The Bee Gee's star Robin Gibb has been reported to have been seen in town doing research into
his ancestry (Paisley Library and Museum), in which he is to be one of the new celebs to be featured in the newest upcoming series of WDYTYA. I can't say that I have seen him in town, but I am sure his appearance in Paisley would have been a stir and made heads turn. To read the full article just see the link below.
I look forward to seeing the new episodes when they come out (whenever that is). I also couldn't say who the other participants will be this time round. There hasn't been any concrete times or dates for it as I know of. We will certainly keep everyone posted.
Until next time ....
Tuesday, April 05, 2011
Just a quick note to let everyone know that the 1911 Scottish Census returns are now available for public viewing after its 100 year wait. I have already taken it for a test drive and everything seems to be working ok with it and no delays, etc. The information is from the enumerator's books and not the household schedules, which haven't survived.
In brief, the information is on two pages. It may pose a problem if trying to print, but I am sure that there are enough clever folks out there that can work around this. Also, a bit different from the previous censuses is that it gives an overwritten number in the marital status section such as 1 for single male, 2 married male, 3 widower, 4 single female, 5 married female, 6 widow. It will also state the number of years married, number of children and number of children living. This can be very useful in trying to locate marriages and children's births and those who have died as children (babies or infants). There is also more mentions of adoption in the household relationships, which can really be a big help to researchers.
As I say I haven't really explored too much of it as of yet. So, I can't really give too much more detail about the newly published 1911 census for Scotland. However, it is great that it is finally here for everyone to look at and research their family with. It is a bit of a let down for us Scottish genealogists that the publications of the censuses lags a bit behind the publishing of the England/Wales census returns. But, it is here now and I am sure everyone will be delving into this new resource.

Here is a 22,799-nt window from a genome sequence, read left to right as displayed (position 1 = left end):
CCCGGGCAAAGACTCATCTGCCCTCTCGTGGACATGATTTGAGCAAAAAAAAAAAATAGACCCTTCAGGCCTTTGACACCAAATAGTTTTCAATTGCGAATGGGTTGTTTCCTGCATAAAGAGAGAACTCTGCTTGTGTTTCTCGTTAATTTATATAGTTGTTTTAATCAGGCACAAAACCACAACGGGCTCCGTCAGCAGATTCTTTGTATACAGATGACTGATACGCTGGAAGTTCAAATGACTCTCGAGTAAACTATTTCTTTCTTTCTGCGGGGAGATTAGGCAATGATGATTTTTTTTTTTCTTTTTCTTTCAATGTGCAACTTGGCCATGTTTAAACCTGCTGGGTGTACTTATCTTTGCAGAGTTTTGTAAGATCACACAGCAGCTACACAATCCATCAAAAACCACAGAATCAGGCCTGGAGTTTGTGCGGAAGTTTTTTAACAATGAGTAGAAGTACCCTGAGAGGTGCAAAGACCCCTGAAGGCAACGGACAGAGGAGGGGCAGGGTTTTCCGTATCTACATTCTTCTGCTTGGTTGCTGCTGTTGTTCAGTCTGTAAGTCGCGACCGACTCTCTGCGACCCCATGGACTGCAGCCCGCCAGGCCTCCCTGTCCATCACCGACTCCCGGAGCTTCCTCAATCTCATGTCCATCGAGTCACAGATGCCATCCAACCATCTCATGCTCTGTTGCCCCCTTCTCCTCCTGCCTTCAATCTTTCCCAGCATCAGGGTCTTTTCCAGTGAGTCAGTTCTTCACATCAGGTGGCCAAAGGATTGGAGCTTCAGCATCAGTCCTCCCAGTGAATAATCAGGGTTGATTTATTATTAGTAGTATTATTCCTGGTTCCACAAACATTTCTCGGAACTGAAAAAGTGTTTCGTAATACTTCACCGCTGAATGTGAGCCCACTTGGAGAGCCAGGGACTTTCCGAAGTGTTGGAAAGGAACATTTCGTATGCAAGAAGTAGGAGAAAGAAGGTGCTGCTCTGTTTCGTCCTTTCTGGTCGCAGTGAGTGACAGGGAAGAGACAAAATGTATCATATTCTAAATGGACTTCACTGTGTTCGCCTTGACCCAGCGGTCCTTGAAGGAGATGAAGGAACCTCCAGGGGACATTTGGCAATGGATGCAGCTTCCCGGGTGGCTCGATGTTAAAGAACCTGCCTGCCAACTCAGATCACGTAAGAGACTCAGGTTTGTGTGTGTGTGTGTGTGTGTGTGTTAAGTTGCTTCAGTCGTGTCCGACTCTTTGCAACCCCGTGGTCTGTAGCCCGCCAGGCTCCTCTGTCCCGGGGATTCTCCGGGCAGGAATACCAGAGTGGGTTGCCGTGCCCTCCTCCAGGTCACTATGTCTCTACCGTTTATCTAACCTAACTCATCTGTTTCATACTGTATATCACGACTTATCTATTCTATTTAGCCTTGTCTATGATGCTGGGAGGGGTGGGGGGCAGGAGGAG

There is a good discussion about the new 1911 census by my friends and colleagues Chris Paton on his blog at http://scottishancestry.blogspot.com/2011/04/1911-scottish-census-now-online.html, and Audrey Collins on her blog at http://thefamilyrecorder.blogspot.com/2011/04/1911-scotland-england-and-wales-nearly.html I will close for now as I know that some of you will be anxious to get a chance to have a look at the new census.
Until Next Time . . . .
Thursday, March 17, 2011
Well that's me just received my 2011 Scotland Census form to fill out. I think the
few people that are happy to fill it out and being forthcoming with their answers are genealogists and family historians.
My husband and I haven't yet filled it out, but it is the size of a small book in the number of pages. I don't think that our ancestors had to fill in this much information about their households. It makes me think about what our Scottish ancestors may have thought then they got the knock at the door or the form through the door.
Friday, March 04, 2011
I have read an interesting post by Dick Eastman and a couple other folks about a tv program in the US called Top Chef. You might wonder why genealogist are interested in a cooking show. Well, in this latest episode of TC one of the challenges was to cook a dish that represents the contestant's heritage. The contestants were to travel to Ellis Island in New York City. Megan Smolenyak worked behind the scenes to research the five remaining contestant's family history. One of the interesting things about it was the two of the contestants were related (distant cousins from Italy). It is good to see genealogy being seen in other areas. I wouldn't have expected it on a cooking show.
If you haven't seen this episode you can view it here:
http://www.youtube.com/watch?v=hE30EX63NkI (Part 1)
http://www.youtube.com/watch?v=AJ9k0nAbLtE (Part 2)
http://www.youtube.com/watch?v=VrJH61i4-go (Part 3)
http://www.youtube.com/watch?v=2X0Mqzn7dLw (Part 4)